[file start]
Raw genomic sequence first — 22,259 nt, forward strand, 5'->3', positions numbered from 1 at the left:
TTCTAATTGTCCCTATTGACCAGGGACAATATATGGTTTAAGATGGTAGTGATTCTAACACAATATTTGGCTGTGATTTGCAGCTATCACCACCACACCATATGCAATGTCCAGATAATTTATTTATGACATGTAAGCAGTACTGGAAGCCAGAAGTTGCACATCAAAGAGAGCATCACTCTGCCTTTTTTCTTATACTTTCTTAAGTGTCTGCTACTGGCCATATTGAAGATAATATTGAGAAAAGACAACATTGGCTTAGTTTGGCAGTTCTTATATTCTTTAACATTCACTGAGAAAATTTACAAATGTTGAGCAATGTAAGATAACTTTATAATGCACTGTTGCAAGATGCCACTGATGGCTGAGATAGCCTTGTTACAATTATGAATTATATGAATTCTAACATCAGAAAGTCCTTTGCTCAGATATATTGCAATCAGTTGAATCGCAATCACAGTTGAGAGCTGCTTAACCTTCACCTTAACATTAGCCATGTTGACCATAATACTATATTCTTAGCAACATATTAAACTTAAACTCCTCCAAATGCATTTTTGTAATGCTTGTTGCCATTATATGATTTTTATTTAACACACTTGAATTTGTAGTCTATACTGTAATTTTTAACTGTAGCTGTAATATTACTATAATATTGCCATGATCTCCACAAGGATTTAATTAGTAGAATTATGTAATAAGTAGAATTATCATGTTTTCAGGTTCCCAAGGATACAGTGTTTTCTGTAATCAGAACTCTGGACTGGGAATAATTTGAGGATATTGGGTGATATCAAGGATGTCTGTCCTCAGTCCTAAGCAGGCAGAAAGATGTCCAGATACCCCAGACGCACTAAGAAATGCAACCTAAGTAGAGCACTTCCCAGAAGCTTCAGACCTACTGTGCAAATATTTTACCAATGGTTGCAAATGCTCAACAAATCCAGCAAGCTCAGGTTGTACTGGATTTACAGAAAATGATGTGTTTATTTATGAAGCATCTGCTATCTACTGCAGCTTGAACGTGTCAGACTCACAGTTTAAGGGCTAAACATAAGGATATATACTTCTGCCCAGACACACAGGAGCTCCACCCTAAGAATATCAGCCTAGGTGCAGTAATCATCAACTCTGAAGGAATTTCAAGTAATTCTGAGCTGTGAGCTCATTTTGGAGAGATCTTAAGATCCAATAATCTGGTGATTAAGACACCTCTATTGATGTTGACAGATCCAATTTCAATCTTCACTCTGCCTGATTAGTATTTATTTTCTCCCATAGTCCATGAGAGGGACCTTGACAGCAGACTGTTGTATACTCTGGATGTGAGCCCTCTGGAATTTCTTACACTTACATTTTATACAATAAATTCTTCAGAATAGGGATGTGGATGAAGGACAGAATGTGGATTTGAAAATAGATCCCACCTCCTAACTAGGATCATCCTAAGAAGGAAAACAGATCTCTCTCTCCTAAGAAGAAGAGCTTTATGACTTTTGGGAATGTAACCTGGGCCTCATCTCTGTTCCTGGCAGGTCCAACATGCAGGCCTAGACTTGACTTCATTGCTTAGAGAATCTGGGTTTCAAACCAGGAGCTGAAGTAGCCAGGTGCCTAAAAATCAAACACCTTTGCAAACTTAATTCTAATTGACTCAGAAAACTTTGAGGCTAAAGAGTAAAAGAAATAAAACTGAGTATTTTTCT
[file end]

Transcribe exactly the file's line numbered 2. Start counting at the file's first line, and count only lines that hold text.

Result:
TTCTAATTGTCCCTATTGACCAGGGACAATATATGGTTTAAGATGGTAGTGATTCTAACACAATATTTGGCTGTGATTTGCAGCTATCACCACCACACCATATGCAATGTCCAGATAATTTATTTATGACATGTAAGCAGTACTGGAAGCCAGAAGTTGCACATCAAAGAGAGCATCACTCTGCCTTTTTTCTTATACTTTCTTAAGTGTCTGCTACTGGCCATATTGAAGATAATATTGAGAAAAGACAACATTGGCTTAGTTTGGCAGTTCTTATATTCTTTAACATTCACTGAGAAAATTTACAAATGTTGAGCAATGTAAGATAACTTTATAATGCACTGTTGCAAGATGCCACTGATGGCTGAGATAGCCTTGTTACAATTATGAATTATATGAATTCTAACATCAGAAAGTCCTTTGCTCAGATATATTGCAATCAGTTGAATCGCAATCACAGTTGAGAGCTGCTTAACCTTCACCTTAACATTAGCCATGTTGACCATAATACTATATTCTTAGCAACATATTAAACTTAAACTCCTCCAAATGCATTTTTGTAATGCTTGTTGCCATTATATGATTTTTATTTAACACACTTGAATTTGTAGTCTATACTGTAATTTTTAACTGTAGCTGTAATATTACTATAATATTGCCATGATCTCCACAAGGATTTAATTAGTAGAATTATGTAATAAGTAGAATTATCATGTTTTCAGGTTCCCAAGGATACAGTGTTTTCTGTAATCAGAACTCTGGACTGGGAATAATTTGAGGATATTGGGTGATATCAAGGATGTCTGTCCTCAGTCCTAAGCAGGCAGAAAGATGTCCAGATACCCCAGACGCACTAAGAAATGCAACCTAAGTAGAGCACTTCCCAGAAGCTTCAGACCTACTGTGCAAATATTTTACCAATGGTTGCAAATGCTCAACAAATCCAGCAAGCTCAGGTTGTACTGGATTTACAGAAAATGATGTGTTTATTTATGAAGCATCTGCTATCTACTGCAGCTTGAACGTGTCAGACTCACAGTTTAAGGGCTAAACATAAGGATATATACTTCTGCCCAGACACACAGGAGCTCCACCCTAAGAATATCAGCCTAGGTGCAGTAATCATCAACTCTGAAGGAATTTCAAGTAATTCTGAGCTGTGAGCTCATTTTGGAGAGATCTTAAGATCCAATAATCTGGTGATTAAGACACCTCTATTGATGTTGACAGATCCAATTTCAATCTTCACTCTGCCTGATTAGTATTTATTTTCTCCCATAGTCCATGAGAGGGACCTTGACAGCAGACTGTTGTATACTCTGGATGTGAGCCCTCTGGAATTTCTTACACTTACATTTTATACAATAAATTCTTCAGAATAGGGATGTGGATGAAGGACAGAATGTGGATTTGAAAATAGATCCCACCTCCTAACTAGGATCATCCTAAGAAGGAAAACAGATCTCTCTCTCCTAAGAAGAAGAGCTTTATGACTTTTGGGAATGTAACCTGGGCCTCATCTCTGTTCCTGGCAGGTCCAACATGCAGGCCTAGACTTGACTTCATTGCTTAGAGAATCTGGGTTTCAAACCAGGAGCTGAAGTAGCCAGGTGCCTAAAAATCAAACACCTTTGCAAACTTAATTCTAATTGACTCAGAAAACTTTGAGGCTAAAGAGTAAAAGAAATAAAACTGAGTATTTTTCT